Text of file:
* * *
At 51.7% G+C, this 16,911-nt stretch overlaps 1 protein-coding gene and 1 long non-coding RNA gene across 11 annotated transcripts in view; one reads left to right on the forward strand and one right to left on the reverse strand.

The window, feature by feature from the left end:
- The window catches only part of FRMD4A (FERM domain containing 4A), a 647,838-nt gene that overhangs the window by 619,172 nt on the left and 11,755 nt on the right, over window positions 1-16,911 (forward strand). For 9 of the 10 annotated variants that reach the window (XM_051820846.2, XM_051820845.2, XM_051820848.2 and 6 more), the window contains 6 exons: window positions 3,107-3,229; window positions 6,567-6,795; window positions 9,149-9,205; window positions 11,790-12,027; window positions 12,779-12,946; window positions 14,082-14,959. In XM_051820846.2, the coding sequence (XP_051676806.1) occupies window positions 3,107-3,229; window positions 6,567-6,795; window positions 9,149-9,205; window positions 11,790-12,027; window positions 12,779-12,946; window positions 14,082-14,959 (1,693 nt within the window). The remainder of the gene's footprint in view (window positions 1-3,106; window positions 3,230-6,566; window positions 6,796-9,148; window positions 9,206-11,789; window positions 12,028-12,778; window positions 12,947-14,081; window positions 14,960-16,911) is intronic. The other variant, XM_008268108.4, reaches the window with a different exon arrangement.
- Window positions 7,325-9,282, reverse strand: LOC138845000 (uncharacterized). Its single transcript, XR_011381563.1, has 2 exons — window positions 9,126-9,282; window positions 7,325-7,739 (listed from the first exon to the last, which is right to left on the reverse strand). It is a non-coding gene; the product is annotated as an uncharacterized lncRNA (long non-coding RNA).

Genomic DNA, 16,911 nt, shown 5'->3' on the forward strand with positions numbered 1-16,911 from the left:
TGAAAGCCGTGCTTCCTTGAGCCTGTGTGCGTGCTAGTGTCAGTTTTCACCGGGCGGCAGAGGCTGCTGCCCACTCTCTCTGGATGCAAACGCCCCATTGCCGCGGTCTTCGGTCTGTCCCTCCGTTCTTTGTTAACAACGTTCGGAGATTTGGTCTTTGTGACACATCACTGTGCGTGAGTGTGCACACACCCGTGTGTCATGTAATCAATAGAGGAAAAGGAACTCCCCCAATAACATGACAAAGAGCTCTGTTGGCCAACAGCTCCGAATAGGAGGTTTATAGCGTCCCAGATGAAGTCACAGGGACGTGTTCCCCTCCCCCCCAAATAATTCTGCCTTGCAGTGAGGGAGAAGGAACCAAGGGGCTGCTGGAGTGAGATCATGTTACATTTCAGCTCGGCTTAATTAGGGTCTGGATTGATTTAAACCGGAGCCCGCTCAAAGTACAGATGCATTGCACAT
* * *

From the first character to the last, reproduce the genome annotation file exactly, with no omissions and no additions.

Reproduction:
At 51.7% G+C, this 16,911-nt stretch overlaps 1 protein-coding gene and 1 long non-coding RNA gene across 11 annotated transcripts in view; one reads left to right on the forward strand and one right to left on the reverse strand.

The window, feature by feature from the left end:
- The window catches only part of FRMD4A (FERM domain containing 4A), a 647,838-nt gene that overhangs the window by 619,172 nt on the left and 11,755 nt on the right, over window positions 1-16,911 (forward strand). For 9 of the 10 annotated variants that reach the window (XM_051820846.2, XM_051820845.2, XM_051820848.2 and 6 more), the window contains 6 exons: window positions 3,107-3,229; window positions 6,567-6,795; window positions 9,149-9,205; window positions 11,790-12,027; window positions 12,779-12,946; window positions 14,082-14,959. In XM_051820846.2, the coding sequence (XP_051676806.1) occupies window positions 3,107-3,229; window positions 6,567-6,795; window positions 9,149-9,205; window positions 11,790-12,027; window positions 12,779-12,946; window positions 14,082-14,959 (1,693 nt within the window). The remainder of the gene's footprint in view (window positions 1-3,106; window positions 3,230-6,566; window positions 6,796-9,148; window positions 9,206-11,789; window positions 12,028-12,778; window positions 12,947-14,081; window positions 14,960-16,911) is intronic. The other variant, XM_008268108.4, reaches the window with a different exon arrangement.
- Window positions 7,325-9,282, reverse strand: LOC138845000 (uncharacterized). Its single transcript, XR_011381563.1, has 2 exons — window positions 9,126-9,282; window positions 7,325-7,739 (listed from the first exon to the last, which is right to left on the reverse strand). It is a non-coding gene; the product is annotated as an uncharacterized lncRNA (long non-coding RNA).

Genomic DNA, 16,911 nt, shown 5'->3' on the forward strand with positions numbered 1-16,911 from the left:
TGAAAGCCGTGCTTCCTTGAGCCTGTGTGCGTGCTAGTGTCAGTTTTCACCGGGCGGCAGAGGCTGCTGCCCACTCTCTCTGGATGCAAACGCCCCATTGCCGCGGTCTTCGGTCTGTCCCTCCGTTCTTTGTTAACAACGTTCGGAGATTTGGTCTTTGTGACACATCACTGTGCGTGAGTGTGCACACACCCGTGTGTCATGTAATCAATAGAGGAAAAGGAACTCCCCCAATAACATGACAAAGAGCTCTGTTGGCCAACAGCTCCGAATAGGAGGTTTATAGCGTCCCAGATGAAGTCACAGGGACGTGTTCCCCTCCCCCCCAAATAATTCTGCCTTGCAGTGAGGGAGAAGGAACCAAGGGGCTGCTGGAGTGAGATCATGTTACATTTCAGCTCGGCTTAATTAGGGTCTGGATTGATTTAAACCGGAGCCCGCTCAAAGTACAGATGCATTGCACAT